In the weeks since the Texas Department of Transportation began clearing homeless encampments that have become an unofficial and unwelcome symbol of life in Austin, the homelessness crisis has shown few signs of slowing down. A five-acre temporary campsite established by the state has seen little traffic while tents and makeshift shelters continue to pop up beneath overpasses almost as soon as they are cleared.
Cleaning up the encampments is a good first step to address the growing threat to public health and safety, but solving the problem will require a more robust policy solution. During a recent appearance on Fox News, Secretary of Housing and Urban Development Ben Carson correctly pointed out that solving Austin’s homelessness crisis requires federal, state, and local government to work alongside nonprofits. One action that Secretary Carson can take that will make that easier is reforming his department’s “Housing First” policy.
Housing First is an approach launched under President George W. Bush and dramatically expanded into a one-size-fits-all policy under President Obama. It provides those experiencing homelessness with subsidized housing with no expectations. Under this approach, nonprofits requiring their clients to abide by accountability measures, such as pursuing sobriety or attending regular job training classes, are barred from receiving state and federal grants. While many consider Housing First to be a revolutionary success, actual outcomes show that gains are short-lived at best.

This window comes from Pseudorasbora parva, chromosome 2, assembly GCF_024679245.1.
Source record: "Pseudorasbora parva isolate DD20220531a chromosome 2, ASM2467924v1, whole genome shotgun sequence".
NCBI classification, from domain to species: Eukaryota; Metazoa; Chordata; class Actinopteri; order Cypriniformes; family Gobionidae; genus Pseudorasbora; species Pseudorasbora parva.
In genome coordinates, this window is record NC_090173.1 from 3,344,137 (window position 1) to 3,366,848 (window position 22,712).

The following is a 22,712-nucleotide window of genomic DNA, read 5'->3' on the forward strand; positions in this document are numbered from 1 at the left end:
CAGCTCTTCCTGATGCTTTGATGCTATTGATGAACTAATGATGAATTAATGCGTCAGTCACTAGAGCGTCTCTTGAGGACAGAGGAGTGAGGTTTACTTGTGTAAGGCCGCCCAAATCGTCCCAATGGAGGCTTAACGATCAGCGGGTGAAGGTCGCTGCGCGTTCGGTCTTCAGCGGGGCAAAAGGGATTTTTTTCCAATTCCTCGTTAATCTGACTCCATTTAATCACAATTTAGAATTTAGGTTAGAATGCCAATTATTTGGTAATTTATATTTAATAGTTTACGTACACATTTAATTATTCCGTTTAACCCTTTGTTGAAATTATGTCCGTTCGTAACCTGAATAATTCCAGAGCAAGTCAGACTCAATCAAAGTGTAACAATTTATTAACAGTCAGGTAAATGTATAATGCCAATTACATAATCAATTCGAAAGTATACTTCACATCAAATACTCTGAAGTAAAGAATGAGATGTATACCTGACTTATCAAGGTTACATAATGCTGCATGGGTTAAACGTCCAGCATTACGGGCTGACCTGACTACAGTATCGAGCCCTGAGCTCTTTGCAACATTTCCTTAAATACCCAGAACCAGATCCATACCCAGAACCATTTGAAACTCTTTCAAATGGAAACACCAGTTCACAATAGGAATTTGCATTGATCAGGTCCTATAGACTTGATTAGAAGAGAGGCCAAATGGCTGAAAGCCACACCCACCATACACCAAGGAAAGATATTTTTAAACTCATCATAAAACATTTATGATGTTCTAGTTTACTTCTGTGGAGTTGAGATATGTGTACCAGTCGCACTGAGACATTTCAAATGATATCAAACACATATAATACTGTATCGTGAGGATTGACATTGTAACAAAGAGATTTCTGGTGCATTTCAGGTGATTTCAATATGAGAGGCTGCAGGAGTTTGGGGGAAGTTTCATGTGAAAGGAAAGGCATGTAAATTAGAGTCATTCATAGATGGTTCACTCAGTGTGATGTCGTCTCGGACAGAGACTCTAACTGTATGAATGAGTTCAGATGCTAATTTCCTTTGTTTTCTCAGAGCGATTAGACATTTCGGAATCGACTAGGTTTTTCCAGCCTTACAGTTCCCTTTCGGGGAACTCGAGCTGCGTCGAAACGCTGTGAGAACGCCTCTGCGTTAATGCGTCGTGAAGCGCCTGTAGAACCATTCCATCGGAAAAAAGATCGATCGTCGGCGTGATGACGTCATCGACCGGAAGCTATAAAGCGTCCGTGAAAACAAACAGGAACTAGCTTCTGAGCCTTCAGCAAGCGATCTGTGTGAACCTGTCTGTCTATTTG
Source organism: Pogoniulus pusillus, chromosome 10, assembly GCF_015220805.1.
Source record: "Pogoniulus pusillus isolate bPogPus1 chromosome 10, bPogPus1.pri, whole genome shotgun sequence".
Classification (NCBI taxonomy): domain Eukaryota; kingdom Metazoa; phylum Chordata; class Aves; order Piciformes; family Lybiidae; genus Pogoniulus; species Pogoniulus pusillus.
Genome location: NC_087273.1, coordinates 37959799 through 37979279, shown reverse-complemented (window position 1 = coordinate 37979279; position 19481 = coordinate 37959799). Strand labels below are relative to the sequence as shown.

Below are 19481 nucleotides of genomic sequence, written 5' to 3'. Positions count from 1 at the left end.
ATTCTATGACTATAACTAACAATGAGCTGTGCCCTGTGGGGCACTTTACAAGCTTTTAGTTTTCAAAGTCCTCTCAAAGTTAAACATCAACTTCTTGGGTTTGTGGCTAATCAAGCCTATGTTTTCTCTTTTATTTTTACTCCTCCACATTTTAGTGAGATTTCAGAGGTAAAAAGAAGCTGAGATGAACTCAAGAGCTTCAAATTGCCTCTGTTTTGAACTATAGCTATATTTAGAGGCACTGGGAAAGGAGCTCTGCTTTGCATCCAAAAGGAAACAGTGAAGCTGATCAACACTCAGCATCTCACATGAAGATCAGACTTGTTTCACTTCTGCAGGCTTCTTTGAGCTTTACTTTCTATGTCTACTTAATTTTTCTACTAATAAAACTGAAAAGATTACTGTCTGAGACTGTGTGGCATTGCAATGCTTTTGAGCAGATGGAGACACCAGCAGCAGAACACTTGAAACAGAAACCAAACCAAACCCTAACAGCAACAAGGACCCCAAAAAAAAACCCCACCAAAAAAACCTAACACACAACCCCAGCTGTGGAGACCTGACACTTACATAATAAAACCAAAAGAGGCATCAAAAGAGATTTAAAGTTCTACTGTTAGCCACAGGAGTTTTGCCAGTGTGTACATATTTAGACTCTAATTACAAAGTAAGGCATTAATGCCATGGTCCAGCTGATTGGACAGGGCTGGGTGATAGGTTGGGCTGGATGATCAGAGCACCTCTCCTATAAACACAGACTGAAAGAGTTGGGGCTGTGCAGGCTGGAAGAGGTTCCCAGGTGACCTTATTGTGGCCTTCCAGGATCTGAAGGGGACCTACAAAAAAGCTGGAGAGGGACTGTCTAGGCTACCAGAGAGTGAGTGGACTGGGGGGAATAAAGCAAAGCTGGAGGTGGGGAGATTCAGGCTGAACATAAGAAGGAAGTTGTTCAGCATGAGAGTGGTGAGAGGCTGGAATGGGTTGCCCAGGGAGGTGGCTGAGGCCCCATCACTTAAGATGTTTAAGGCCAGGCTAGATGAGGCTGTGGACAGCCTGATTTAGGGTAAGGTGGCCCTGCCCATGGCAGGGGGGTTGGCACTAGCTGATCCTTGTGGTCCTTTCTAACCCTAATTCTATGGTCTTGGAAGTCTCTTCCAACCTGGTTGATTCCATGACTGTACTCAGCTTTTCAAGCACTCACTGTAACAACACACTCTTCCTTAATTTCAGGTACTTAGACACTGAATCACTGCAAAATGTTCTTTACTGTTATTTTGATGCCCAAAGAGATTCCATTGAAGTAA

Utah, which was once lauded by Housing First advocates, initially reported reducing its homeless population by 91 percent between 2005 and 2015. But a recent report from the state’s Legislative Auditor General found that number was based on flawed data that falsely inflated the decrease in homelessness. To add insult to injury, the homeless population in Utah has nearly doubled since 2016.
Utah is only one example. In July, Austin Mayor Steve Adler visited Los Angeles and Seattle, which embraced the model and yet continue to lose their battles with homelessness. California made Housing First official state policy in 2016 and required that all state funds for addressing homelessness be directed solely to programs that provide housing — with no preconditions or expectations of recovery. Since that time, the state’s crisis has only grown worse with homelessness increasing in the city of Los Angeles by 16 percent from 2018.
Seattle, likewise, has struggled to make a dent in its homeless population. In March, a low-barrier tiny house village was forced to shut down because of rampant drug use and criminality.
These failures stand in stark contrast to the success of Austin’s own Community First! Village, which Secretary Carson cited as an example of innovation. Operated by the nonprofit Mobile Loaves & Fishes, it is a planned community of tiny houses and mobile homes specifically designed to provide housing for those struggling with homelessness. Unlike Seattle’s tiny house village and other Housing First programs, residents of Community First! are required to undergo a criminal background check and are expected to pay rent and abide by civil law and community rules.
Alan Graham, the founder and CEO of Mobile Loaves & Fishes, points to the community’s rules as the key to its success. “When you have skin in the game you’re invested in your community,” Graham said. A major problem with the Housing First policy, according to Graham, is that it focuses solely on giving someone a roof over their head and not allowing for the expectations that enable residents of the Community First! Village to thrive.
Nearly 75 percent of unsheltered people in the United States struggle with substance abuse disorders. Giving them a roof over their head without expecting them to address the root causes of their homelessness robs them of their inherent dignity and the opportunity to reach their full potential. Secretary Carson has a unique opportunity to lead the nation in solving the growing homelessness crisis. His first step should be reforming HUD’s Housing First policy and embracing innovative programs that put people first by expecting more of them than mere survival.